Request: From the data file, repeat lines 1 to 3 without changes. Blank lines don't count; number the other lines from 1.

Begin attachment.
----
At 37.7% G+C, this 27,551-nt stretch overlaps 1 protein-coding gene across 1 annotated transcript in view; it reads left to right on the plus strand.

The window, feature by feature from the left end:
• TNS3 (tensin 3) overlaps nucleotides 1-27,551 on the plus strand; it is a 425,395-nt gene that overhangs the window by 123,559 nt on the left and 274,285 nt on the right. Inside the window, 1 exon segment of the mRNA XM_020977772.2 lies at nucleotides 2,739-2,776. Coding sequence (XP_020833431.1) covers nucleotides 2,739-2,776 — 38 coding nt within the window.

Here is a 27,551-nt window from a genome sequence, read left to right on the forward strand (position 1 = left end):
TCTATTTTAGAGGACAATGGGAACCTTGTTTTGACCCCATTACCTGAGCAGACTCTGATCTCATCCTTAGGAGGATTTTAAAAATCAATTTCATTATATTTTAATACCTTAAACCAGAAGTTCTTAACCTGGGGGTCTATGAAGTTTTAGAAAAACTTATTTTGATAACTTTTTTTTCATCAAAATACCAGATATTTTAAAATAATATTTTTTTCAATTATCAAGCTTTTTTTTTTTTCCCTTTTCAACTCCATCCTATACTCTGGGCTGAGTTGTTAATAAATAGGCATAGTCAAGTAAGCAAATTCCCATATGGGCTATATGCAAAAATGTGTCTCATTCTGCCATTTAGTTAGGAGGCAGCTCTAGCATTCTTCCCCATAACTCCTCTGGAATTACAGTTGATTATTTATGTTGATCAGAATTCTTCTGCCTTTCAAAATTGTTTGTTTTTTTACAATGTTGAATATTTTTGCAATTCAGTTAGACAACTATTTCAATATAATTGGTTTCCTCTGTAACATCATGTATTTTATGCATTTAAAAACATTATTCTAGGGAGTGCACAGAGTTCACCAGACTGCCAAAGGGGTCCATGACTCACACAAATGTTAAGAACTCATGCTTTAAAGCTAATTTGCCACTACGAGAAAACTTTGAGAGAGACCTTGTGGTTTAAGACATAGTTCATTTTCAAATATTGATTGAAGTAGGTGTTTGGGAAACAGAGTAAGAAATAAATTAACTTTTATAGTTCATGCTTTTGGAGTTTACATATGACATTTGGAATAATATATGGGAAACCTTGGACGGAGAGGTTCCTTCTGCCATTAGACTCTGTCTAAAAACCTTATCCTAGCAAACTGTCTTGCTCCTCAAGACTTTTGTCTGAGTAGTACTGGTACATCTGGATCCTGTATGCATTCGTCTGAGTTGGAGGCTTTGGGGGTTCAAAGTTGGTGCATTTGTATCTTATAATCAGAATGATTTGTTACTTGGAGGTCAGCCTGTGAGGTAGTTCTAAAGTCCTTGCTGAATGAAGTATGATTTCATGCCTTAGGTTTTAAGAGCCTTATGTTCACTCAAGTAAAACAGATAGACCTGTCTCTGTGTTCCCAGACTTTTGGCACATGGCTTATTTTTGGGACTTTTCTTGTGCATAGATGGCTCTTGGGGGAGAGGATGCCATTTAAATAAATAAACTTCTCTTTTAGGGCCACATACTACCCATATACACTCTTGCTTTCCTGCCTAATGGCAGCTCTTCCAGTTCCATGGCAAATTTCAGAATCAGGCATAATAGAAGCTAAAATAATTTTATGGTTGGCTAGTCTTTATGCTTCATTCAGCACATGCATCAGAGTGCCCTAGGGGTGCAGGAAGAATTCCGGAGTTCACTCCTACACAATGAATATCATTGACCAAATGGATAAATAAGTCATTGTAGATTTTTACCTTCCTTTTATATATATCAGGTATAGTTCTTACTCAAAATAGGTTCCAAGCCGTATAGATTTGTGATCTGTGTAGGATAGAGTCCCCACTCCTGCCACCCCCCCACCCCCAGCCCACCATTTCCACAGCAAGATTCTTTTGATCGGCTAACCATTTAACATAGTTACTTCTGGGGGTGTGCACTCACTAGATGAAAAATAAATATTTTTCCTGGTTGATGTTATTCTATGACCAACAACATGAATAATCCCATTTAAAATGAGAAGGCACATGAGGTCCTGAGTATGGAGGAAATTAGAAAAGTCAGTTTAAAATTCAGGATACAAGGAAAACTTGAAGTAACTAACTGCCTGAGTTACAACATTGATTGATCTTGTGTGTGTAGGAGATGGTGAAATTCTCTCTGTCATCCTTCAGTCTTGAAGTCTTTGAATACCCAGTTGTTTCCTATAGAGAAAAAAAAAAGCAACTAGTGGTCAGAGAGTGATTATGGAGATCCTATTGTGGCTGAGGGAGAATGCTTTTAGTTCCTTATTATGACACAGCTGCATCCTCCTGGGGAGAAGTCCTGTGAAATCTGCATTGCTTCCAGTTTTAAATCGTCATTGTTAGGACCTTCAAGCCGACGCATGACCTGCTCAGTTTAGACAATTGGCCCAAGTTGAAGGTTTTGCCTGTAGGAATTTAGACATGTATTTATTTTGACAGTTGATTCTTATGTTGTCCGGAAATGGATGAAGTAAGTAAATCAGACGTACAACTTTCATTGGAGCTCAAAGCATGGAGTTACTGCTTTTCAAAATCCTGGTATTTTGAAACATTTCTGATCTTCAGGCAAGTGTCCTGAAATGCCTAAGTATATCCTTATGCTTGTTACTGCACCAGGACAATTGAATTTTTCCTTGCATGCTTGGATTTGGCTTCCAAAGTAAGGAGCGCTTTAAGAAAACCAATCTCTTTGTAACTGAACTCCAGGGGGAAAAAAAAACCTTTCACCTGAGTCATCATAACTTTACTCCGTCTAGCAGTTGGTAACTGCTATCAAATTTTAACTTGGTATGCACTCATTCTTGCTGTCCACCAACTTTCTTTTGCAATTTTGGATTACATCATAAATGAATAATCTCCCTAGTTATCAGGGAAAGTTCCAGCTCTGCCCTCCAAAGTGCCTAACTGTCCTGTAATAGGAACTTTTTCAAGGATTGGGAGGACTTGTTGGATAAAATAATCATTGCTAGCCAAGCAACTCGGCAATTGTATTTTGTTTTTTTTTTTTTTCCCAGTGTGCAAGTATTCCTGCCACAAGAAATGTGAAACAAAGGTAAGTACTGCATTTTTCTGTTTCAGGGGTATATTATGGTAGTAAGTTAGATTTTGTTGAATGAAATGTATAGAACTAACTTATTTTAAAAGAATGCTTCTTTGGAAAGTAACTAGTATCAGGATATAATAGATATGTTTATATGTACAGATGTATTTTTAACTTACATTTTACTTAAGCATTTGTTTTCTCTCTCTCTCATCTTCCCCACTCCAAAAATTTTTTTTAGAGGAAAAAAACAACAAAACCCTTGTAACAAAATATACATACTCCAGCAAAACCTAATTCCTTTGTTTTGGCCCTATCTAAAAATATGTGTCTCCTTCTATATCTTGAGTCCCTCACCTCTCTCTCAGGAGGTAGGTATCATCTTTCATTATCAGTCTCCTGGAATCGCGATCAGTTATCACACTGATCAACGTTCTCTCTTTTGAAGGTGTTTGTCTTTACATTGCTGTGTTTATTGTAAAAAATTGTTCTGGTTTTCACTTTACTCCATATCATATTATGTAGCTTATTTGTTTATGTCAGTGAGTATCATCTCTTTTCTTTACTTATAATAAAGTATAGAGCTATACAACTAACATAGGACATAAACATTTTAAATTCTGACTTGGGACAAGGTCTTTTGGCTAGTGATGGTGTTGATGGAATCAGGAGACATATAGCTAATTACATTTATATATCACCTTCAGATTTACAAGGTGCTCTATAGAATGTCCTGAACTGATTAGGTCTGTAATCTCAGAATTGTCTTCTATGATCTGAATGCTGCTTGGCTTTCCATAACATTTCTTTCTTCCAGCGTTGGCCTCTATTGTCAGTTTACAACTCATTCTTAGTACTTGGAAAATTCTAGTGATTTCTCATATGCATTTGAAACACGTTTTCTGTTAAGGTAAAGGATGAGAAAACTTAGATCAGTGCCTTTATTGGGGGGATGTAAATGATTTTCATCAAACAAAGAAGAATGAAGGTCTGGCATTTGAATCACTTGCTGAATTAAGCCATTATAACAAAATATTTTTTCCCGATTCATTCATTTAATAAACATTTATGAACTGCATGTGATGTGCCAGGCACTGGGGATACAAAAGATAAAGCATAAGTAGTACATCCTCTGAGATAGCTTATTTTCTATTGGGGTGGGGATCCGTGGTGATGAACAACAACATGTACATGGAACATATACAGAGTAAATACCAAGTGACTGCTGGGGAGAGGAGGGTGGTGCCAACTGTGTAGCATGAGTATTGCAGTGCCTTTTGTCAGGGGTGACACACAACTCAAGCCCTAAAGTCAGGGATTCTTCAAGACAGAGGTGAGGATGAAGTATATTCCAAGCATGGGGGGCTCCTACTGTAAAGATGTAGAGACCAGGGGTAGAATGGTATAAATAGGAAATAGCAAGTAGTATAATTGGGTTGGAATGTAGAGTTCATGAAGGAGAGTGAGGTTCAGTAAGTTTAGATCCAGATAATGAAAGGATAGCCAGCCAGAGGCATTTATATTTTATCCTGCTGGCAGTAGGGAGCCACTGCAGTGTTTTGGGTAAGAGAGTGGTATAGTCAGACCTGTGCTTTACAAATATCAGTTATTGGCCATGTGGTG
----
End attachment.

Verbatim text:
At 37.7% G+C, this 27,551-nt stretch overlaps 1 protein-coding gene across 1 annotated transcript in view; it reads left to right on the plus strand.

The window, feature by feature from the left end:
• TNS3 (tensin 3) overlaps nucleotides 1-27,551 on the plus strand; it is a 425,395-nt gene that overhangs the window by 123,559 nt on the left and 274,285 nt on the right. Inside the window, 1 exon segment of the mRNA XM_020977772.2 lies at nucleotides 2,739-2,776. Coding sequence (XP_020833431.1) covers nucleotides 2,739-2,776 — 38 coding nt within the window.